The Museological Unconscious
Communal (Post)Modernism in Russia
The history of contemporary art in Russia, from socialist realism to the post-Soviet alternative art scene.
In The Museological Unconscious, Victor Tupitsyn views the history of Russian contemporary art through a distinctly Russian lens, a “communal optic” that registers the influence of such characteristically Russian phenomena as communal living, communal perception, and communal speech practices. This way of looking at the subject allows him to gather together a range of artists and art movements—from socialist realism to its “dangerous supplement,” sots art, and from alternative photography to feminism—as if they were tenants in a large Moscow apartment.
Describing the notion of “communal optics,” Tupitsyn argues that socialist realism does not work without communal perception—which, as he notes, does not easily fit into crates when paintings travel out of Russia for exhibition in Kassel or New York. Russian artists, critics, and art historians, having lived for decades in a society that ignored or suppressed avant-garde art, have compensated, Tupitsyn claims, by developing a “museological unconscious”—the “museification” of the inner world and the collective psyche.
Hardcover$8.75 T ISBN: 9780262201735 352 pp. | 9 in x 8 in 90 b&w illus.
Paperback$4.75 T ISBN: 9780262517515 352 pp. | 9 in x 8 in 90 b&w illus.
This is a big and beautiful book, illuminating and idiosyncratic at once...Tupitsyn's mix of art reviews, political meditations, and personal memories provide a unique and valuable perspective on post-Soviet culture in Russia and the West.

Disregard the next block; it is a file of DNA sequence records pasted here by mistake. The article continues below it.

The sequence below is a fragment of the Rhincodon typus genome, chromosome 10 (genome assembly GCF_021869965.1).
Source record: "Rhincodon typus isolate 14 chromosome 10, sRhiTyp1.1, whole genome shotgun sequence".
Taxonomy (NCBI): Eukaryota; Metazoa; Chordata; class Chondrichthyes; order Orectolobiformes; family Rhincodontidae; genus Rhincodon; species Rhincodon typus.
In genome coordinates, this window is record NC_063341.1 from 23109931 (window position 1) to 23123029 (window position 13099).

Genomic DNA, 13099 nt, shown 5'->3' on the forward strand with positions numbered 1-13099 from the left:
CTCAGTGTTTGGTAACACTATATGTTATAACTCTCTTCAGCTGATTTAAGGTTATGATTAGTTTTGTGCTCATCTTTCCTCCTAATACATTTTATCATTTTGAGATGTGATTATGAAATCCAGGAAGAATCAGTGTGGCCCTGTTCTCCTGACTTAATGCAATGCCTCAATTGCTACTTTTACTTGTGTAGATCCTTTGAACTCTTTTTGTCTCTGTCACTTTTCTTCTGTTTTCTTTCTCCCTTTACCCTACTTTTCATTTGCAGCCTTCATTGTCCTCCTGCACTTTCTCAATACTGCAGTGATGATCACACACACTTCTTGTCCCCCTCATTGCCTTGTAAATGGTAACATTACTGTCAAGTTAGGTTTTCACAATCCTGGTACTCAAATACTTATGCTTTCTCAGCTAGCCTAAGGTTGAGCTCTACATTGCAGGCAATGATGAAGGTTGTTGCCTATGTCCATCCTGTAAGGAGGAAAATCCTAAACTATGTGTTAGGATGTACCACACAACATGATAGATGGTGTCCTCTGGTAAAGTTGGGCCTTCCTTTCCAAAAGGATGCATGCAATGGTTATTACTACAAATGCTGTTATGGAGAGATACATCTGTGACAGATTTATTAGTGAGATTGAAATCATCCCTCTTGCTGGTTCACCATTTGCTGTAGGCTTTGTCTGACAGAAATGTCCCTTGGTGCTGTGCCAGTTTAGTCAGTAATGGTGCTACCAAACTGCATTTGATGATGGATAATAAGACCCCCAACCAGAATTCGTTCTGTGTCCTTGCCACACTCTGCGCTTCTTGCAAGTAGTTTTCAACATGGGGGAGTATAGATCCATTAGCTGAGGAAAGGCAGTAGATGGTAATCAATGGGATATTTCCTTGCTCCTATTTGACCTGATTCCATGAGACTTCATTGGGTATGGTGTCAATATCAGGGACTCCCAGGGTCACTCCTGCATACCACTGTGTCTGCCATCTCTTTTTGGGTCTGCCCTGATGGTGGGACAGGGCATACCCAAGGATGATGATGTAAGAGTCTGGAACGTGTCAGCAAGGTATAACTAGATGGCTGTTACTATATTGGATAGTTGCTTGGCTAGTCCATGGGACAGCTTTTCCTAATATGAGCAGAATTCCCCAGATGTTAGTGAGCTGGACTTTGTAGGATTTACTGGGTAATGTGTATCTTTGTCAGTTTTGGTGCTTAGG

The Russian Review
The Museological Unconscious is a compelling and challenging analysis of the dynamics between Russian art practices and East-West sociocultural politics of the past sixty years by one of contemporary art's most provocative commentators. Imbued with a rare wit and humour, Victor Tupitsyn's agile intellect navigates us through the treacherous waters of cultural translation and aesthetic theory, providing liberating insights into both the aspirations and strategies of Russian artists under Soviet, post-Soviet, and Western institutional constraints and the structural complicity of contemporary art museums with the culture industry.
Professor of Fine Art and Transcultural Studies, Middlesex University
In this long-awaited book, Victor Tupitsyn asks a highly important theoretical question: what are the optical conditions that provide the context necessary to understand a work of art? The Museological Unconscious reveals the perceptual gap between Western and Russian views of allegedly 'the same' art phenomena.
Head of the Department of Theoretical Psychoanalysis at East-European Institute of Psychoanalysis and founder of Freud's Dream Museum in St. Petersburg, Russia